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Name: Jennifer A. Yates

Years Working in Clay: 26 years getten’ dirty

Type of Work Made: Functional Wheel thrown, sculpted Anagama Fired Porcelain "Form with Function"

Where do you live? Island County, Whidbey Island

Favorite Tool: Kiln is my favorite tool - atmoshperic (I love firing with a group of women at the big butt Anagama)

Trick/Tip: Love it or Leave it

How did you get your start? I started in eighth grade. Fell in love with clay.  Majored it in college, learned about industry through a summer apprenticeship. 

Art jobs:  Studio Assistant for six full time potters, Ceramic technician at a college, Substitute teacher for pottery instructor at a college, Fired kilns for a few businesses, Taught wheel throwing, tile making for a business, running my own fine art business and teaching pottery/metals for over 16 years.

Advice:  Gotta love doing it or you won't be happy. A costly medium

Inspiration: Mother nature, boats, food service, kids I teach

Most inspiration comes on the water boating or in the forest or looking at things under a microscope or loupe

Favorite forms: Thrown on the potter’s wheel then cut and sculpt. Meditation with throwing and creating one of a kind work from that, showing/creating fine art is important to me. I realized I did not want to be a production potter since I felt like a factory worker, was losing my inspiration by trying to survive and I really missed people. I made a major change and became a full-time teacher where I get a lot of inspiration from others and I could go back to the studio creating what I wanted instead of what I had to survive.

I always tell my students to create from what inspires them in life.  Likes interests.  What you live for, symbols that reflect that.

Many pieces are inspired by custom orders and shows with a theme.  It makes me think outside my box and I like this!  In the past few years I began studying mycology and that has had a major influence on my designs.

Marketing?  The smartest thing I've ever done is bridal registration.  I was getting checks as I was creating and many times with full dinnerware sets the order became bigger than intended.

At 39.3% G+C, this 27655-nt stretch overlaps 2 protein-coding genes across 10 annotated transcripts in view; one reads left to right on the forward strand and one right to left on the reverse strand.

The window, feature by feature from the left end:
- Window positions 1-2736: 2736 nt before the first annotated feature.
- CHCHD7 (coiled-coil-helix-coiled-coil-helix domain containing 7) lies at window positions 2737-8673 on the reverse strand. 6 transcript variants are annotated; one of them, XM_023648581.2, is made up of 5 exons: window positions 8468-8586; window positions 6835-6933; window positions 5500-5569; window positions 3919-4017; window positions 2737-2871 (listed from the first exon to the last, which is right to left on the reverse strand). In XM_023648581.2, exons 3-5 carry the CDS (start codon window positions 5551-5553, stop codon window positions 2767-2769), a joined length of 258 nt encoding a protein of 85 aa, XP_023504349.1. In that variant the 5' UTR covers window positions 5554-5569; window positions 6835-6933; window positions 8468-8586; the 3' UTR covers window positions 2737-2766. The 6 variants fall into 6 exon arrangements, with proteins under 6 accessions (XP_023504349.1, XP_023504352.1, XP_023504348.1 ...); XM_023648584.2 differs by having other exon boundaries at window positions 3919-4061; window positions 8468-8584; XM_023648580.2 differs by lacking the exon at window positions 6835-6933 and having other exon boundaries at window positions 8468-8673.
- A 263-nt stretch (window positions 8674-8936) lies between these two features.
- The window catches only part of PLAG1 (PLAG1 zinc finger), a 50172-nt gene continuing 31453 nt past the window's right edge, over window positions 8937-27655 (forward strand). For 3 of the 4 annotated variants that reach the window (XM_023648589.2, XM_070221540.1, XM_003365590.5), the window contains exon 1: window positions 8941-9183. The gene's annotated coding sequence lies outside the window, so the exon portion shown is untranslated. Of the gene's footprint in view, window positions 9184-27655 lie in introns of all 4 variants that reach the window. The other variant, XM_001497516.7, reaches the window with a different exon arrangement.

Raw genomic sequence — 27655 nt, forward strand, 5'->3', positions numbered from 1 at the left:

Other marketing tips:  Either make your work for others/orders or make it for yourself and try to sell it.  Figure out how you want to make your income and what makes you the happiest.

Most popular items are bowls and cups, everyone wants one.  My favorite are to create boats and bowls. I've learned from living in different parts of the country that potters on the west coast are significantly under-appreciated and valued by the general public, which in my professional opinion stems from lack of art education with the public through k-12 public school art programs

To view more of Jennifer's work, visit her website: http://www.yatesfinearts.com

A Survey of Selling Your Work

WCA member Chris Nielsen sent us this message containing a survey about selling your work.  This looks like it could gather some interesting data, check it out below! 

 

Dear WCA members—I’m curious how other people market their work and how they’re doing. I’ve put together a short survey and would appreciate responses. It’s obviously self-selecting and unscientific, but it could still be interesting. I’ll compile responses in an anonymous, numerical way and share the results. If I only get a few it won’t be informative, and in that case I’ll just report that without going into the details. Note that I’d also like to know if people do not sell.